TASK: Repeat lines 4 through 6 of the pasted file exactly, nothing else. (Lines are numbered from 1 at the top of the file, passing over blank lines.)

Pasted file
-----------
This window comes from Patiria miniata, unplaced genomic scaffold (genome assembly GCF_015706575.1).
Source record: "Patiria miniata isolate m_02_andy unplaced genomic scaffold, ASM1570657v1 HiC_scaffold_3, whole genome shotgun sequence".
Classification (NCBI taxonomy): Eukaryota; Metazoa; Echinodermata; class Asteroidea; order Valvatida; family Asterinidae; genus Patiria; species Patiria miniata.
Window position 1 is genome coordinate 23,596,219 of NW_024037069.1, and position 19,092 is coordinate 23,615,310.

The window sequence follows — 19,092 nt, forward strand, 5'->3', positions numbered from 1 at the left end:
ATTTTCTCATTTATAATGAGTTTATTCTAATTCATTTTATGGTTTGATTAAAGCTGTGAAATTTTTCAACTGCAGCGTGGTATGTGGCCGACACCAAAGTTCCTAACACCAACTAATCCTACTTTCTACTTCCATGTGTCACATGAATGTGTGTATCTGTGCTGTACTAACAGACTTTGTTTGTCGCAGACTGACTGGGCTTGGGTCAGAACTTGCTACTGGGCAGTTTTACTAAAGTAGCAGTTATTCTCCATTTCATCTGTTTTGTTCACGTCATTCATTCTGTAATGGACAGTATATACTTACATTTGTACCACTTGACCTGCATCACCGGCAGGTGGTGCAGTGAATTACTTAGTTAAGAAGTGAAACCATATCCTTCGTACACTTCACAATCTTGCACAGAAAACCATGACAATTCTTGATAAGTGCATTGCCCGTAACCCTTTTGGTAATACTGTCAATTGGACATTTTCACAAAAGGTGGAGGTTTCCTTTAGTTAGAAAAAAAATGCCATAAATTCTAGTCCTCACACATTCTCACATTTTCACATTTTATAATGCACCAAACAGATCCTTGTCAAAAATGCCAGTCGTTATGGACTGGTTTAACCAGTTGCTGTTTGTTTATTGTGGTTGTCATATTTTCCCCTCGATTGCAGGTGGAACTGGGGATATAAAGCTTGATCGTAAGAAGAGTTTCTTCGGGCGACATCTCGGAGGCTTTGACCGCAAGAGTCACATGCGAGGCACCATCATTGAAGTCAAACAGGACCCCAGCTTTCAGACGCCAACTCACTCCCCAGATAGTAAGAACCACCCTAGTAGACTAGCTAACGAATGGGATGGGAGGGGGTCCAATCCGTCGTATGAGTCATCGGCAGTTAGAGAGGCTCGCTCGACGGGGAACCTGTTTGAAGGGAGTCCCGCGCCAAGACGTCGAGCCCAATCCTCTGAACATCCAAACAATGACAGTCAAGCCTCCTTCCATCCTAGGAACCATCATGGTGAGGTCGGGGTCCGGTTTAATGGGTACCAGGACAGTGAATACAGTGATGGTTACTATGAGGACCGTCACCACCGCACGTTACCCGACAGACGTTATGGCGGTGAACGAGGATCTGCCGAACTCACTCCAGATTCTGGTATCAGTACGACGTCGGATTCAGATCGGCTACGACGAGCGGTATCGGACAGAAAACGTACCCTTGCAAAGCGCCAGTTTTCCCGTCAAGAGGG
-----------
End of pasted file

Window position 1 is genome coordinate 23,596,219 of NW_024037069.1, and position 19,092 is coordinate 23,615,310.

The window sequence follows — 19,092 nt, forward strand, 5'->3', positions numbered from 1 at the left end:
ATTTTCTCATTTATAATGAGTTTATTCTAATTCATTTTATGGTTTGATTAAAGCTGTGAAATTTTTCAACTGCAGCGTGGTATGTGGCCGACACCAAAGTTCCTAACACCAACTAATCCTACTTTCTACTTCCATGTGTCACATGAATGTGTGTATCTGTGCTGTACTAACAGACTTTGTTTGTCGCAGACTGACTGGGCTTGGGTCAGAACTTGCTACTGGGCAGTTTTACTAAAGTAGCAGTTATTCTCCATTTCATCTGTTTTGTTCACGTCATTCATTCTGTAATGGACAGTATATACTTACATTTGTACCACTTGACCTGCATCACCGGCAGGTGGTGCAGTGAATTACTTAGTTAAGAAGTGAAACCATATCCTTCGTACACTTCACAATCTTGCACAGAAAACCATGACAATTCTTGATAAGTGCATTGCCCGTAACCCTTTTGGTAATACTGTCAATTGGACATTTTCACAAAAGGTGGAGGTTTCCTTTAGTTAGAAAAAAAATGCCATAAATTCTAGTCCTCACACATTCTCACATTTTCACATTTTATAATGCACCAAACAGATCCTTGTCAAAAATGCCAGTCGTTATGGACTGGTTTAACCAGTTGCTGTTTGTTTATTGTGGTTGTCATATTTTCCCCTCGATTGCAGGTGGAACTGGGGATATAAAGCTTGATCGTAAGAAGAGTTTCTTCGGGCGACATCTCGGAGGCTTTGACCGCAAGAGTCACATGCGAGGCACCATCATTGAAGTCAAACAGGACCCCAGCTTTCAGACGCCAACTCACTCCCCAGATAGTAAGAACCACCCTAGTAGACTAGCTAACGAATGGGATGGGAGGGGGTCCAATCCGTCGTATGAGTCATCGGCAGTTAGAGAGGCTCGCTCGACGGGGAACCTGTTTGAAGGGAGTCCCGCGCCAAGACGTCGAGCCCAATCCTCTGAACATCCAAACAATGACAGTCAAGCCTCCTTCCATCCTAGGAACCATCATGGTGAGGTCGGGGTCCGGTTTAATGGGTACCAGGACAGTGAATACAGTGATGGTTACTATGAGGACCGTCACCACCGCACGTTACCCGACAGACGTTATGGCGGTGAACGAGGATCTGCCGAACTCACTCCAGATTCTGGTATCAGTACGACGTCGGATTCAGATCGGCTACGACGAGCGGTATCGGACAGAAAACGTACCCTTGCAAAGCGCCAGTTTTCCCGTCAAGAGGG